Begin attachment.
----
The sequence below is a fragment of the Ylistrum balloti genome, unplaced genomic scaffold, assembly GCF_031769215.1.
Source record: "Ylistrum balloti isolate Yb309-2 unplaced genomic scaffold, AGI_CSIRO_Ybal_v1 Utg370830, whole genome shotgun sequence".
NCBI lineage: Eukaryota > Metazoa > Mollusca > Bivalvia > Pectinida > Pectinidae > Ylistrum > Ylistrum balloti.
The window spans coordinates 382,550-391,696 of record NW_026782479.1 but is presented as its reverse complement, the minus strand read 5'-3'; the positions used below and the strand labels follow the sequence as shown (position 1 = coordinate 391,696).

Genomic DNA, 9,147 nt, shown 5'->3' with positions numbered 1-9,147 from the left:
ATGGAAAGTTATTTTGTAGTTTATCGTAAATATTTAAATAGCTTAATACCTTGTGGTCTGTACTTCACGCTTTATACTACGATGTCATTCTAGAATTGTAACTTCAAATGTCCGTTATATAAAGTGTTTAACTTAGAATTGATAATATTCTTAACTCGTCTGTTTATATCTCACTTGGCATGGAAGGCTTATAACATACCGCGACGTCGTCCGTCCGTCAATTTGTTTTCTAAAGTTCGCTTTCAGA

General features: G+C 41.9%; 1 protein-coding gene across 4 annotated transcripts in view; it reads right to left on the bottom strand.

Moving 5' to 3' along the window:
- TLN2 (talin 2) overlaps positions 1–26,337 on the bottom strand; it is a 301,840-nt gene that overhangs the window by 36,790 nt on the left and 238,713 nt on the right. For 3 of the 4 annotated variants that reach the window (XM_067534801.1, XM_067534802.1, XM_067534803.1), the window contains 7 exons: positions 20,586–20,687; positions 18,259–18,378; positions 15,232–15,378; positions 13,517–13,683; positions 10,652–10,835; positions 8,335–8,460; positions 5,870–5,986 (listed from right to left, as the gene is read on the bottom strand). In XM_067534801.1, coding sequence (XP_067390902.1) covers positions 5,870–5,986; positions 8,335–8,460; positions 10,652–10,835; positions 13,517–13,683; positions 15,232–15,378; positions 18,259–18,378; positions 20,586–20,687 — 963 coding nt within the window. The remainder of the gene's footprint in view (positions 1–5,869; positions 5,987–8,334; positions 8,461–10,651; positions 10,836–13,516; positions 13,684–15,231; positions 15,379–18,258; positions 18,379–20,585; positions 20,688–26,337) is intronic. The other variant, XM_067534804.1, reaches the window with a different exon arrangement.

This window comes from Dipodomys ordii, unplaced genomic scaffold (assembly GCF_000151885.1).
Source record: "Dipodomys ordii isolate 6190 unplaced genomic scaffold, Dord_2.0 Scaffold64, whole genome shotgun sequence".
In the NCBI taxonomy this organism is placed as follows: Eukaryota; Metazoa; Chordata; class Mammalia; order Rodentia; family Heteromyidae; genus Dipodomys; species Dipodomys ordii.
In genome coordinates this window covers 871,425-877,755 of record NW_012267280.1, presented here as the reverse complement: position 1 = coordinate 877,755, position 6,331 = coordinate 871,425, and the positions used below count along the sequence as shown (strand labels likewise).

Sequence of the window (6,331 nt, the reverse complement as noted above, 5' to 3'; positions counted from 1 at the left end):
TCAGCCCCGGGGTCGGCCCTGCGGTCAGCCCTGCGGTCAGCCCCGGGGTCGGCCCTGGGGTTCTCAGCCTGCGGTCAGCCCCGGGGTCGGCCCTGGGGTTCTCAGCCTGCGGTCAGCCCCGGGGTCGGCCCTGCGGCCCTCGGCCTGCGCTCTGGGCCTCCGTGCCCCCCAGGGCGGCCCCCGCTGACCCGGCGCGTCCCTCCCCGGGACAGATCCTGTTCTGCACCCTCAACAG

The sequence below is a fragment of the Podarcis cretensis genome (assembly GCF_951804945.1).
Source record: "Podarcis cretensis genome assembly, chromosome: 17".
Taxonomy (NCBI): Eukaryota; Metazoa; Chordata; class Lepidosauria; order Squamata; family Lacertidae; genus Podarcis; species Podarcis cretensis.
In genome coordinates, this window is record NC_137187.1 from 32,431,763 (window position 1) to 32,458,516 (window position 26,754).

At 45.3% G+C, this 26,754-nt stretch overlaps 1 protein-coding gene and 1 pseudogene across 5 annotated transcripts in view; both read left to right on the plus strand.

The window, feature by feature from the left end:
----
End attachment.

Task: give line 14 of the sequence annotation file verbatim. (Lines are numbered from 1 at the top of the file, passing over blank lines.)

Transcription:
Sequence of the window (6,331 nt, the reverse complement as noted above, 5' to 3'; positions counted from 1 at the left end):